To better illustrate this paradox, let's examine one of the transistor switch circuits using the physical diagram in Figure below rather than the schematic symbol to represent the transistor. This way the two PN junctions will be easier to see.
A small base current flowing in the forward biased base-emitter junction allows a large current flow through the reverse biased base-collector junction.
A grey-colored diagonal arrow shows the direction of electron flow through the emitter-base junction. This part makes sense, since the electrons are flowing from the N-type emitter to the P-type base: the junction is obviously forward-biased. However, the base-collector junction is another matter entirely. Notice how the grey-colored thick arrow is pointing in the direction of electron flow (up-wards) from base to collector. With the base made of P-type material and the collector of N-type material, this direction of electron flow is clearly backwards to the direction normally associated with a PN junction! A normal PN junction wouldn't permit this “backward” direction of flow, at least not without offering significant opposition. However, a saturated transistor shows very little opposition to electrons, all the way from emitter to collector, as evidenced by the lamp's illumination!
Clearly then, something is going on here that defies the simple “two-diode” explanatory model of the bipolar transistor. When I was first learning about transistor operation, I tried to construct my own transistor from two back-to-back diodes, as in Figure below.
A pair of back-to-back diodes don't act like a transistor!
My circuit didn't work, and I was mystified. However useful the “two diode” description of a transistor might be for testing purposes, it doesn't explain how a transistor behaves as a controlled switch.
What happens in a transistor is this: the reverse bias of the base-collector junction prevents collector current when the transistor is in cutoff mode (that is, when there is no base current). If the base-emitter junction is forward biased by the controlling signal, the normally-blocking action of the base-collector junction is overridden and current is permitted through the collector, despite the fact that electrons are going the “wrong way” through that PN junction. This action is dependent on the quantum physics of semiconductor junctions, and can only take place when the two junctions are properly spaced and the doping concentrations of the three layers are properly proportioned. Two diodes wired in series fail to meet these criteria; the top diode can never “turn on” when it is reversed biased, no matter how much current goes through the bottom diode in the base wire loop. See Bipolar junction transistors, Ch 2 for more details.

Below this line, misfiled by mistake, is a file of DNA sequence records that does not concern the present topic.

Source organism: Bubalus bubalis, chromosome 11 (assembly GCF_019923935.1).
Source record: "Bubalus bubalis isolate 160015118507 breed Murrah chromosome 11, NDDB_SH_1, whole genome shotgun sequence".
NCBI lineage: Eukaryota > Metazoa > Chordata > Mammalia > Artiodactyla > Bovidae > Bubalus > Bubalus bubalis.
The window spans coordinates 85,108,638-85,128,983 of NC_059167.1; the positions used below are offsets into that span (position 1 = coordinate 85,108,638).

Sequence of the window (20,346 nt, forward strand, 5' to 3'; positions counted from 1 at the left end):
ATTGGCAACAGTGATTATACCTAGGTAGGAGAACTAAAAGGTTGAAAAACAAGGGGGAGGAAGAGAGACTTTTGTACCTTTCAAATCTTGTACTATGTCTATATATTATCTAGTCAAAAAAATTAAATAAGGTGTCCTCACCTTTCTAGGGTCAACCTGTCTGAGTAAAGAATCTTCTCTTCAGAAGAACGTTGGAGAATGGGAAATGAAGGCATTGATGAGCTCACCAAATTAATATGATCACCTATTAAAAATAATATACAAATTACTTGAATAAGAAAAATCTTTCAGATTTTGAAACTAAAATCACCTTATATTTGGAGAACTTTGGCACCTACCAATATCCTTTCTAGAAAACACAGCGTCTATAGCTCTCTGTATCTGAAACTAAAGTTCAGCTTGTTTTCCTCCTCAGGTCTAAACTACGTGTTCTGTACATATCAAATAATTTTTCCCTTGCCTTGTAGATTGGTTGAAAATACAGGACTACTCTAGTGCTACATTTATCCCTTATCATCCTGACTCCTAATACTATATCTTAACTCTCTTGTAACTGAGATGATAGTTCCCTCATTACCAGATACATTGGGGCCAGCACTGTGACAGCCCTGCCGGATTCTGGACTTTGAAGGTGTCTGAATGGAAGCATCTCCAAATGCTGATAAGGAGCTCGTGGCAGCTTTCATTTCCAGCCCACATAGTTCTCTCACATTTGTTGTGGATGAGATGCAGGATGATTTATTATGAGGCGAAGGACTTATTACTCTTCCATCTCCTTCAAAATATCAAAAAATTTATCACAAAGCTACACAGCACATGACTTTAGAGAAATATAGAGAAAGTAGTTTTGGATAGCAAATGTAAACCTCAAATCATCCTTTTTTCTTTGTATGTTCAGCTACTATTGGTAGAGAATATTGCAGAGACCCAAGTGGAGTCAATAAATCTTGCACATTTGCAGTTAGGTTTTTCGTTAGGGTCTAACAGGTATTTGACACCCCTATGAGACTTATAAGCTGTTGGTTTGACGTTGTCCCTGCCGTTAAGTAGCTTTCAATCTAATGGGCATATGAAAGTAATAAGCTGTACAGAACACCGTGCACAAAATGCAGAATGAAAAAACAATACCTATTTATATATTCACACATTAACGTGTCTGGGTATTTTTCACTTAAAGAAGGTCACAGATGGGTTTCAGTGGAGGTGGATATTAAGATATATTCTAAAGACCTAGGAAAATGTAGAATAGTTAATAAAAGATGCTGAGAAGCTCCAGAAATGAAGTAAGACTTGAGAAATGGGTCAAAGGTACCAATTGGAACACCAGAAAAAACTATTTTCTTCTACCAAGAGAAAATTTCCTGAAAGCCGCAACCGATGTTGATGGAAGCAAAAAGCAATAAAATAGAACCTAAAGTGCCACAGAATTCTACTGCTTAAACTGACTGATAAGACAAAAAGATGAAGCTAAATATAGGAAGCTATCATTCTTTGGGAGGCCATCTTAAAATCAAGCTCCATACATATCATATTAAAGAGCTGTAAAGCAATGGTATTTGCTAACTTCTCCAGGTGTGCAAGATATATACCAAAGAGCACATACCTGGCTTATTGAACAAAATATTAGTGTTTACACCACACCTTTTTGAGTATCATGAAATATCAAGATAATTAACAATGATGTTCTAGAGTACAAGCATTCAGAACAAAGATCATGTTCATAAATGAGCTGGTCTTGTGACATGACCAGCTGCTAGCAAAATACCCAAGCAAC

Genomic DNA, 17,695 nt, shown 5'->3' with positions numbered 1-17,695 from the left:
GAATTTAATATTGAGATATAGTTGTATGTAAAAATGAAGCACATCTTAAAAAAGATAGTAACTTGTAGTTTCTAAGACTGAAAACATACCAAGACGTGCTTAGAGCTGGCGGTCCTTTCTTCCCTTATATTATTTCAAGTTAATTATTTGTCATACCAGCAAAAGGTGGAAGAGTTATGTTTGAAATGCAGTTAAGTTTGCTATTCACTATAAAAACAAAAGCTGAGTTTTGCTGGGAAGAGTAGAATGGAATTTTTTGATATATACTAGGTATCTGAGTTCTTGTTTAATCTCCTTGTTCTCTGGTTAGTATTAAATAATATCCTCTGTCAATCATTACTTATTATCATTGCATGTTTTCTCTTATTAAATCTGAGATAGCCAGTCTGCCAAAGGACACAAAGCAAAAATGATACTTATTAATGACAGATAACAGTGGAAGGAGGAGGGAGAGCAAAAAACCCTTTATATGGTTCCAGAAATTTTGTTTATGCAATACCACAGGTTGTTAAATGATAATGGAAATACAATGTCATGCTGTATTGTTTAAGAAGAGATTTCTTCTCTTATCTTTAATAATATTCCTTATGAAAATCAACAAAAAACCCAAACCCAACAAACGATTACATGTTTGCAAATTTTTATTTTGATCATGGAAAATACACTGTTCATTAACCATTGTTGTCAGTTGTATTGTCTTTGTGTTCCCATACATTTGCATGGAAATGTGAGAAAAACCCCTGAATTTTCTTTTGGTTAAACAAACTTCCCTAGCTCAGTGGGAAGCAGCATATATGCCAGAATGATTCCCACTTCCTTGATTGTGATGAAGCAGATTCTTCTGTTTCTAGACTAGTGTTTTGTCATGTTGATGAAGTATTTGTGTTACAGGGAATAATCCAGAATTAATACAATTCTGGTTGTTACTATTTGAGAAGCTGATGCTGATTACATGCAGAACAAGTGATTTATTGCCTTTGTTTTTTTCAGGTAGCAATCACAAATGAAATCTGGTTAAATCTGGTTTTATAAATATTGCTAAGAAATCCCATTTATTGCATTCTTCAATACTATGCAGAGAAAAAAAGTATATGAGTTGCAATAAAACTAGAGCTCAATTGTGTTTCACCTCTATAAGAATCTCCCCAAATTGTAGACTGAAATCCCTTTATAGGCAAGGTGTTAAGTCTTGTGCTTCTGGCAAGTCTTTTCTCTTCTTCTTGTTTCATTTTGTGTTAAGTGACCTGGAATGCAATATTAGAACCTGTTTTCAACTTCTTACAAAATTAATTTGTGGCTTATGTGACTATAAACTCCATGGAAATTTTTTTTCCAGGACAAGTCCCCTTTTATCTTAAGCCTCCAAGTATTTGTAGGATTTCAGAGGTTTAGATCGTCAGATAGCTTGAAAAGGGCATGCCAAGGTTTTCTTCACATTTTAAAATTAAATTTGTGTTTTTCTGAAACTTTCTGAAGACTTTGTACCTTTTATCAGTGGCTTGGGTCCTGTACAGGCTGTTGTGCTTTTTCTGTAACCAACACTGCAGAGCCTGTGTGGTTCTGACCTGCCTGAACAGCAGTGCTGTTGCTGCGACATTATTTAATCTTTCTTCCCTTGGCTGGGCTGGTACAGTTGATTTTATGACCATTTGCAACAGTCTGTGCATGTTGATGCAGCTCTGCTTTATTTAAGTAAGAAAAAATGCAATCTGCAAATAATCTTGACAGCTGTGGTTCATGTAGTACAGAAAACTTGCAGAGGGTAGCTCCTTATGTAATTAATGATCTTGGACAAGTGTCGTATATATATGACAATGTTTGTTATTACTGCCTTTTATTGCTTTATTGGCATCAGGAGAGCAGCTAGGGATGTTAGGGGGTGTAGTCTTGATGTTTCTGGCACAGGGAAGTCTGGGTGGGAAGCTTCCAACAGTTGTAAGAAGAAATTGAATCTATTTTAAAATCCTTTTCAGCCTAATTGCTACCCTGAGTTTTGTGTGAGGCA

That doping concentrations play a crucial part in the special abilities of the transistor is further evidenced by the fact that collector and emitter are not interchangeable. If the transistor is merely viewed as two back-to-back PN junctions, or merely as a plain N-P-N or P-N-P sandwich of materials, it may seem as though either end of the transistor could serve as collector or emitter. This, however, is not true. If connected “backwards” in a circuit, a base-collector current will fail to control current between collector and emitter. Despite the fact that both the emitter and collector layers of a bipolar transistor are of the same doping type (either N or P), collector and emitter are definitely not identical!
Current through the emitter-base junction allows current through the reverse-biased base-collector junction. The action of base current can be thought of as “opening a gate” for current through the collector. More specifically, any given amount of emitter-to-base current permits a limited amount of base-to-collector current. For every electron that passes through the emitter-base junction and on through the base wire, a certain, number of electrons pass through the base-collector junction and no more.
In the next section, this current-limiting of the transistor will be investigated in more detail.
- Tested with a multimeter in the “resistance” or “diode check” modes, a transistor behaves like two back-to-back PN (diode) junctions.
- The emitter-base PN junction has a slightly greater forward voltage drop than the collector-base PN junction, because of heavier doping of the emitter semiconductor layer.
- The reverse-biased base-collector junction normally blocks any current from going through the transistor between emitter and collector. However, that junction begins to conduct if current is drawn through the base wire. Base current may be thought of as “opening a gate” for a certain, limited amount of current through the collector.